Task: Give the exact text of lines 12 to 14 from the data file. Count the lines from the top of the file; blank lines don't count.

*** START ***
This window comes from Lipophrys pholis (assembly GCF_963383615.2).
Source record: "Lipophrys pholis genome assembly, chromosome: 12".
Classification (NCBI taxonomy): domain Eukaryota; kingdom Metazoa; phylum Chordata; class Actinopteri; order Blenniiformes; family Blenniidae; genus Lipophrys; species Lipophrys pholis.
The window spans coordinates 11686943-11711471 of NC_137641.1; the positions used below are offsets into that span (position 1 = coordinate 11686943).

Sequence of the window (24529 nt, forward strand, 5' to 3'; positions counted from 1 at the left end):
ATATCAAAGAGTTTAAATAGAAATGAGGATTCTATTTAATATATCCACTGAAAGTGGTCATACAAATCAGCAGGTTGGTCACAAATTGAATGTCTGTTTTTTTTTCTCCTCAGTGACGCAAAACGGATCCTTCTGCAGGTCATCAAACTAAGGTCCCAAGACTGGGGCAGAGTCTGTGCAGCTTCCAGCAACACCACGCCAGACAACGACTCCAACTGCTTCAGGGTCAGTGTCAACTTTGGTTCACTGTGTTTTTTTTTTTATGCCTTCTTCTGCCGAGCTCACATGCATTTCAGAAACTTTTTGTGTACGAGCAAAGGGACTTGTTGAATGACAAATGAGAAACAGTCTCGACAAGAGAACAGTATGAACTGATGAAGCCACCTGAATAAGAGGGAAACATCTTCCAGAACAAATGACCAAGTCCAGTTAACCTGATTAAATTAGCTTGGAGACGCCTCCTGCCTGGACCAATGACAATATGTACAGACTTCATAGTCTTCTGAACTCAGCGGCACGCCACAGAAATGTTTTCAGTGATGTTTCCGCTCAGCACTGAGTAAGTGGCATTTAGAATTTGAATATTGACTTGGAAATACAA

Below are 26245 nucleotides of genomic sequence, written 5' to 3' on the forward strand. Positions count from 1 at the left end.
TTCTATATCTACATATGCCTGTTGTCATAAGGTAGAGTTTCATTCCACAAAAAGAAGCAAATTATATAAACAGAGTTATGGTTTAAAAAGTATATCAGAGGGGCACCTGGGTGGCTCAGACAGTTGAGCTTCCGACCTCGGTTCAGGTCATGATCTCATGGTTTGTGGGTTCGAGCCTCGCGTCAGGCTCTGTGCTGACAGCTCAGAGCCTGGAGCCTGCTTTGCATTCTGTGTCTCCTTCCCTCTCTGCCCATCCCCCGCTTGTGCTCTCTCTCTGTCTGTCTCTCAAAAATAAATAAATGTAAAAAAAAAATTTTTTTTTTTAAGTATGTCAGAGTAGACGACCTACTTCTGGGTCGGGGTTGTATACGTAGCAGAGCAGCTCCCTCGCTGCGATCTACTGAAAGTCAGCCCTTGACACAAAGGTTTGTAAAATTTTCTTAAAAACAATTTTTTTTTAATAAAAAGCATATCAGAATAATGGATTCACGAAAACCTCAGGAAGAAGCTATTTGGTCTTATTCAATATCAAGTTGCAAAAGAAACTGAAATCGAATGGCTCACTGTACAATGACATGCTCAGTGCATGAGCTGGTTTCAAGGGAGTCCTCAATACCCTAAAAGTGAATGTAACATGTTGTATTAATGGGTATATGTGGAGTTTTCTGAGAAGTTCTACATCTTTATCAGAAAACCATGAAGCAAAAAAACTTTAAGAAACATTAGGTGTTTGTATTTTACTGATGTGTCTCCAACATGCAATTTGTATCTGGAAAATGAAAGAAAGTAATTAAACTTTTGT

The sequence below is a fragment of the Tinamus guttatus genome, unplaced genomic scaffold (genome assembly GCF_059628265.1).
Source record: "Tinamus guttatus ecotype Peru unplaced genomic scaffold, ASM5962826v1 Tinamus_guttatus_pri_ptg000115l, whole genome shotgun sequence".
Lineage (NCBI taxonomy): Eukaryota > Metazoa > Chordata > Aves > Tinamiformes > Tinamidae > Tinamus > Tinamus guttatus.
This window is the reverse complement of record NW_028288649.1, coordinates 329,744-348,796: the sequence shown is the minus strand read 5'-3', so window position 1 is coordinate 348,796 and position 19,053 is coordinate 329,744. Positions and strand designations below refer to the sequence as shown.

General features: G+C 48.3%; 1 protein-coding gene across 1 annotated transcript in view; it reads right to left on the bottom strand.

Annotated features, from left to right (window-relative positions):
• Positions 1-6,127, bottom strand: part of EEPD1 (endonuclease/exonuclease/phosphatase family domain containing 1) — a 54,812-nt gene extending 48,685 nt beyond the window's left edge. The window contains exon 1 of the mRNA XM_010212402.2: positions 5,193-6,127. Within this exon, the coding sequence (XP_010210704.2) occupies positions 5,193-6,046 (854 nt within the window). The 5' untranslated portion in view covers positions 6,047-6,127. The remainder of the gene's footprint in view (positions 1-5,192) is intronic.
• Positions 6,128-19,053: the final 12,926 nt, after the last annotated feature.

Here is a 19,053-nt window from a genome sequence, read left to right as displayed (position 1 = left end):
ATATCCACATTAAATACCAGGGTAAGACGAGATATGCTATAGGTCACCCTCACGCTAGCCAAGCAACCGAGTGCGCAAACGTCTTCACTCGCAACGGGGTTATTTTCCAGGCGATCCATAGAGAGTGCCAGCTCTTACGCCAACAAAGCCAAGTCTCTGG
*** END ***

This window is the reverse complement of record NW_028288649.1, coordinates 329,744-348,796: the sequence shown is the minus strand read 5'-3', so window position 1 is coordinate 348,796 and position 19,053 is coordinate 329,744. Positions and strand designations below refer to the sequence as shown.

General features: G+C 48.3%; 1 protein-coding gene across 1 annotated transcript in view; it reads right to left on the bottom strand.

Annotated features, from left to right (window-relative positions):